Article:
LadyMK, I’m not familiar with Mitchell’s writing, I read a review of the new book a couple of weeks ago and it absolutely slated it, so I’m not tempted. I never get political on public forums, but the early eighties were hard for me, and everyone else looking for and failing to find work, while Thatcher took us to war just in time to win the election. I can’t look back at that time with much fondness or enthusiasm, I certainly wouldn’t want to read a book about it, particularly a bad one.

    Curiously enough, I’ve always wanted to write a book and have just finished editing my first, which I’ve sent out to a couple of people for comments, after which I expect to write it all over again. In the meantime, I’ve started another, which draws heavily on what I remember of the music scene in the late sixties and early seventies. So hopefully it’s manageable, otherwise I’m stuffed.

  6. ladymisskirroyale

    HS: “Black Swan Green” is more of a coming-of-age story and the politics are incidental. And it’s really well written, like most of Mitchell’s other novels. I think I was floored by UA because it didn’t seem well written, but maybe there was an underlying intent by the author that I didn’t get. But I totally get not wanting to read about a horrid era.

    I’m really curious about how, in your writings, you will evoke the music scene of the 60’s and 70’s. I’m realizing, after reading one that didn’t work, that it’s a true art to be able to write a book that does. I hope you will share some of your writings with us.

  7. LMKR: As was revealed pretty explicitly in The Bone Clocks, there are connected characters and elements throughout all of his books. I’m doubtful that the connection to the Thousand Autumns would do much to improve Utopia Avenue since it did little to improve Bone Clocks for me. The weird, supernatural plot elements in Thousand Autumns were not the most compelling thing about the book, rather it was his rendering of a very alien moment of history in a way that seemed to really bring it to life.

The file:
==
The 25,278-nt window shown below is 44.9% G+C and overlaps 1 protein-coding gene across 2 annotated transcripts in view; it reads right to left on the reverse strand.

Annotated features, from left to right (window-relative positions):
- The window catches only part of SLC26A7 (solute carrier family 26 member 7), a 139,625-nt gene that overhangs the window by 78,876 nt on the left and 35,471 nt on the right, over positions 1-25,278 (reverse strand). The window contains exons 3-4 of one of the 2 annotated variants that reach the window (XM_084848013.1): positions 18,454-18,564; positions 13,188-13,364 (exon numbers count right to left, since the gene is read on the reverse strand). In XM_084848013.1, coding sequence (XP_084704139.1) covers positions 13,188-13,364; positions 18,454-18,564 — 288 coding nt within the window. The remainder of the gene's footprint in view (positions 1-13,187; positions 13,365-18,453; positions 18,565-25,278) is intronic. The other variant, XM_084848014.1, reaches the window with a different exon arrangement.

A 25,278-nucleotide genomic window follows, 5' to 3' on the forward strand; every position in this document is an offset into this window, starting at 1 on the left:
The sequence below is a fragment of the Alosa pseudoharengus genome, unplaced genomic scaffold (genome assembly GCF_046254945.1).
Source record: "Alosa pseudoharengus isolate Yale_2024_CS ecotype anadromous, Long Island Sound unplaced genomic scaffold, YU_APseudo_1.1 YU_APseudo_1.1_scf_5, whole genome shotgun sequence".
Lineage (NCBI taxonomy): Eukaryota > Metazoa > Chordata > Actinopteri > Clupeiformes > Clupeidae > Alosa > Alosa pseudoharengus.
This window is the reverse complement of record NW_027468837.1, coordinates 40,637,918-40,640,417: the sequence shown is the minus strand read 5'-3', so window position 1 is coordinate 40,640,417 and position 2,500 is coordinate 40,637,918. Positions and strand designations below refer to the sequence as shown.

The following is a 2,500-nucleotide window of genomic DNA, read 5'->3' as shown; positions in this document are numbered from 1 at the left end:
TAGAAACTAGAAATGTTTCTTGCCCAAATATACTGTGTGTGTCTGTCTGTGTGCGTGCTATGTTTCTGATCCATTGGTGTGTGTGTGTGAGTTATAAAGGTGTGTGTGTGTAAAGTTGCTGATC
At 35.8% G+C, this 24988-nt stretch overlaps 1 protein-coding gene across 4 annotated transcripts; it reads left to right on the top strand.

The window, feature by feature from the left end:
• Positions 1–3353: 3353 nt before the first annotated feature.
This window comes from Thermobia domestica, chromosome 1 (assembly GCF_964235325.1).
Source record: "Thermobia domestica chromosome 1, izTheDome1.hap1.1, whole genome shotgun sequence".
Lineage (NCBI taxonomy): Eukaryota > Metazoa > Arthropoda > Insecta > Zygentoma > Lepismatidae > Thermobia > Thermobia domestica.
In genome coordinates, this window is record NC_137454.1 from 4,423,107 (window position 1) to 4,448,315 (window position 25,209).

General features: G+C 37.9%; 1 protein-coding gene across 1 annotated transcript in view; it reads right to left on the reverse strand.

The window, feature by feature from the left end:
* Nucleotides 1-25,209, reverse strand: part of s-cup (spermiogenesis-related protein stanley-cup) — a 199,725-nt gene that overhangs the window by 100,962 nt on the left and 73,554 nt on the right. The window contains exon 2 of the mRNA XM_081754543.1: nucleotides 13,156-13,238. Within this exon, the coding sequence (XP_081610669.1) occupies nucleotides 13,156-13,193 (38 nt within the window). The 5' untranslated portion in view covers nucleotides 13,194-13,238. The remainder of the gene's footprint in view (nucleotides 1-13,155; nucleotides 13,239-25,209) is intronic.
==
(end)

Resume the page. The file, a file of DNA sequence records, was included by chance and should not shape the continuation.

I don’t expect Utopia Avenue to have the same veracity as Black Swan Green which hewed very close to Mitchell’s biography: it was a time, place and, for all appearances character that he experienced first hand. I would not expect him to have the same feel for the 60’s. He’s too young and there are too many cultural caricatures obscuring the reality.

  8. WFMU’s Michael Shelley did a nice interview with world’s greatest bass player and Elvis arch-nemesis Bruce Thomas. Of course the milk is still a little sour, but it was pretty interesting.

  9. Thanks for the reminder, geo! I forgot to listen to that live today. I’ll definitely tune into the archived edition.

  10. Happiness Stan

    LMKR, not sure how I’m going to do it either! One of my editors for my first volume (it’s so niche I’m only expecting about fifty people to want to read it, so I certainly can’t afford to get it edited professionally – I’ve laboured over every bloody paragraph until I’m sick of the sight of almost every one at the moment) says he’s really enjoying it, so that’s made me happy. I might post some extracts from the new volume here as I go along, if Mr Mod’s ok with that?

  11. Happiness Stan, real quick: It’s been a really busy couple of weeks for me. Sorry I’ve been out of touch. Two things: 1) we would be HONORED to publish some excerpts of your work; 2) I am an editor by trade. Let’s talk off list and I will GLADLY help you out with any editing free of charge. More soon!

  12. Happiness Stan

    Mr Mod, 1, thanks, 2, I had no idea that was your line of work, huge thanks! Please do drop me an email when you’re less pressured and have a moment to talk 🙂